In recent years, the hospitality sector has been evolving. Lobbies are no longer simply a place for checking in and checking out: hotels have started adding to them work and leisure spaces, as well as retail experiences.
In typical times, it would be normal to ponder how new concepts are reinventing the hospitality business and food and beverage (F&B) offerings to reshape cities, add real estate value, and delight customers. However, the global pandemic has hit the sector hard, altering the focus of the “Play” panel discussion at the 2020 ULI Singapore Conference, which was held virtually. The moderator was Gaurang Khemka, an architect and designer who runs his own practice, URBNarc.
With revenues dwindling as air travel and tourism have ground to a halt, panelists spoke about having to pivot and adapt their offerings while facing an existential crisis.
Revenue losses of more than 50 percent are expected for the first half of 2020, and with occupancy at just 38 percent in March, the situation has suddenly turned bleak for hoteliers. Tan Shin Hui, executive director of Park Hotel Group, said pivoting is the only option.
“The RevPAR [revenue per available room] fell off a cliff,” she said. “In February, things were still OK, but in March, we really saw it fall off and had no choice but to pivot. If not, we would lose millions each month.”
For Park Hotel Group, F&B operations expanded to offer meals for takeaway and delivery to private homes, something most hotels would not bother with beyond room service for paying guests.
As for rooms, Tan said the group engaged with government stakeholders early on about participating in a program to house people under quarantine and isolation orders, accepting arrangements once the company was satisfied that precautions had been put in place to ensure the safety of hotel staff.
Using the company’s room inventory in the program “has definitely helped in providing much-needed cash flow and in keeping the people in jobs,” she said.
Harpreet Bedi, chief executive officer and legal counsel for Garcha Group, said her firm had two hotels in the program and that the “new normal” moving forward and the degree to which the hospitality sector would have to pivot depends on how quickly international travel resumes.
Ashish Manchharam, founder and chief executive officer of 8M Real Estate, said hotels may need to rethink the formats for restaurants, bars, and clubs with social distancing restrictions in place.
“For F&B, this could mean a reduction of seats in a restaurant, which would in turn affect revenues,” he said. “This would require a look at the identity of a business—whether to turn to a smaller footprint and have takeaway and delivery” account for a larger share of future revenues.
Both Manchharam and Bedi sounded an optimistic tone on the long-term future of F&B establishments and on the communities that support them returning in force.
“I don’t think this will change in the mid to long term. I think memories are very short-lived, and people’s nature is to be very social,” said Manchharam, citing the post-SARS recovery after 2004 as an example. “[Singapore is] a foodie nation, so I have great faith in our desire to continue to be a community around our F&B. Of course like any business, you have to be creative in what you offer.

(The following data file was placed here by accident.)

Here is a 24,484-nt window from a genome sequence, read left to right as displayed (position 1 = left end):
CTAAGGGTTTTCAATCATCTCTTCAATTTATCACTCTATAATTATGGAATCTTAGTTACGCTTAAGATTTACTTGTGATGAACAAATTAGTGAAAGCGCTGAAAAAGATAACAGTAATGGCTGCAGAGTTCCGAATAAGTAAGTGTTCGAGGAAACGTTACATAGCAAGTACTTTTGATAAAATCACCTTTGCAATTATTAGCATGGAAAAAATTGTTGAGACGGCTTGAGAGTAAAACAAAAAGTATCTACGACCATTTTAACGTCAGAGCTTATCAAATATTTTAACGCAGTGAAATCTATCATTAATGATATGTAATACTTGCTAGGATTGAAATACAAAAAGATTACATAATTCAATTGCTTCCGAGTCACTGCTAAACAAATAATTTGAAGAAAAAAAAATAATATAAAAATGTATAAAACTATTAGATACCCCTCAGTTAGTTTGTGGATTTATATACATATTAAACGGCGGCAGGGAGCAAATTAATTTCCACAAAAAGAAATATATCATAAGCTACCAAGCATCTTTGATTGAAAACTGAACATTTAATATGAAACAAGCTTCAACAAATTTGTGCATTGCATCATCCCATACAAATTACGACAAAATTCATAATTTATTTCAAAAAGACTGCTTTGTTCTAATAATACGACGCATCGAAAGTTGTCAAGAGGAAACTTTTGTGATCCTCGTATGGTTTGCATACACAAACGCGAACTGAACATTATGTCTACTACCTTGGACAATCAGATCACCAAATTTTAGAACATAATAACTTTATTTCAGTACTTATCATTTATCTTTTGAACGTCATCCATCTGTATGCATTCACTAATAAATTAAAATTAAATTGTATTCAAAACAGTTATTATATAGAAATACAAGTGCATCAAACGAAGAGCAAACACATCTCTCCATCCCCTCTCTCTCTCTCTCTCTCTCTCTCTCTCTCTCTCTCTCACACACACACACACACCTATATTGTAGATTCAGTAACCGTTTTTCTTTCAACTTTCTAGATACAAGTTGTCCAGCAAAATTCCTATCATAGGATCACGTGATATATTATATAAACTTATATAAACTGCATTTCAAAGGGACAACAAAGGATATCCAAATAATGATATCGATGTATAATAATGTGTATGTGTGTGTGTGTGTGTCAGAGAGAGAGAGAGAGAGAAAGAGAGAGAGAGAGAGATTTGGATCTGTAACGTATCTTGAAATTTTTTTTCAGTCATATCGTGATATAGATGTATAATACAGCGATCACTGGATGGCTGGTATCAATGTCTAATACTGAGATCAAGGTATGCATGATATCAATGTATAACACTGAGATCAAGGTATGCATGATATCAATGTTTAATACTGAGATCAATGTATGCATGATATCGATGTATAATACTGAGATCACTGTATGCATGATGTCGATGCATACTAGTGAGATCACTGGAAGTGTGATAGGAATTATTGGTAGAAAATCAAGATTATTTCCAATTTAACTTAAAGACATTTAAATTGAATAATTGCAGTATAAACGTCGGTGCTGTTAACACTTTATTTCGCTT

“But with our strict protocols for cleanliness and containing the virus, I actually feel [the pandemic-induced downturn] may not be as long as some may argue.”
In the meantime, as hospitality brands grapple with the situation, the adoption of contactless technology and automation has become timely.
Park Hotel Group’s Grand Park City Hall hotel was launched recently with a contactless, keyless check-in and room access, in line with Singapore’s Smart Nation initiative. It has also experimented with the use of robots to deliver food and other essentials to quarantined guests.
“This crisis has shown us that contactless service delivery is actually desirable,” said Tan. “Many of us are familiar with contactless food and [e-commerce] retail deliveries. For hotels, it is a very near-term possibility, but there is some learning curve” and thus adoption rates may vary, she said.
Bedi also noted that though technology may exist to mitigate face-to-face contact during delivery of services, not all guests of luxury brands may appreciate this.
“It’s really difficult to change people’s mind-sets. Luxury is a high-touch type of service that’s expected,” she said. “I’m sorry to say but I think there’s only a certain amount of technology you can do in certain segments of hospitality.”
Other trends to look out for, according to Tan and Manchharam, are hotels reviewing the proportion of foreign-worker hires and broadening their local base of workers, and developers possibly reevaluating conventional designs, such as that of the ground-level F&B and retail floor.
Asked if desperate times call for desperate measures, such as seeking avenues of income at the expense of brand image, Tan was unequivocal about playing the long game.
“At the end of the day, we are in this for the long haul. I think many of us were trying to hold out in February and March, trying to not do maybe the unnecessary,” she said. But putting up rooms for government requisitioning or offering rooms at half the normal price could not be more damaging to a brand than staff furloughs, layoffs, or shutting down completely.
“It’s not a very easy decision, I agree,” Tan added. “But if this crisis continues longer than we thought, then I think some brands have to start considering some of these measures.”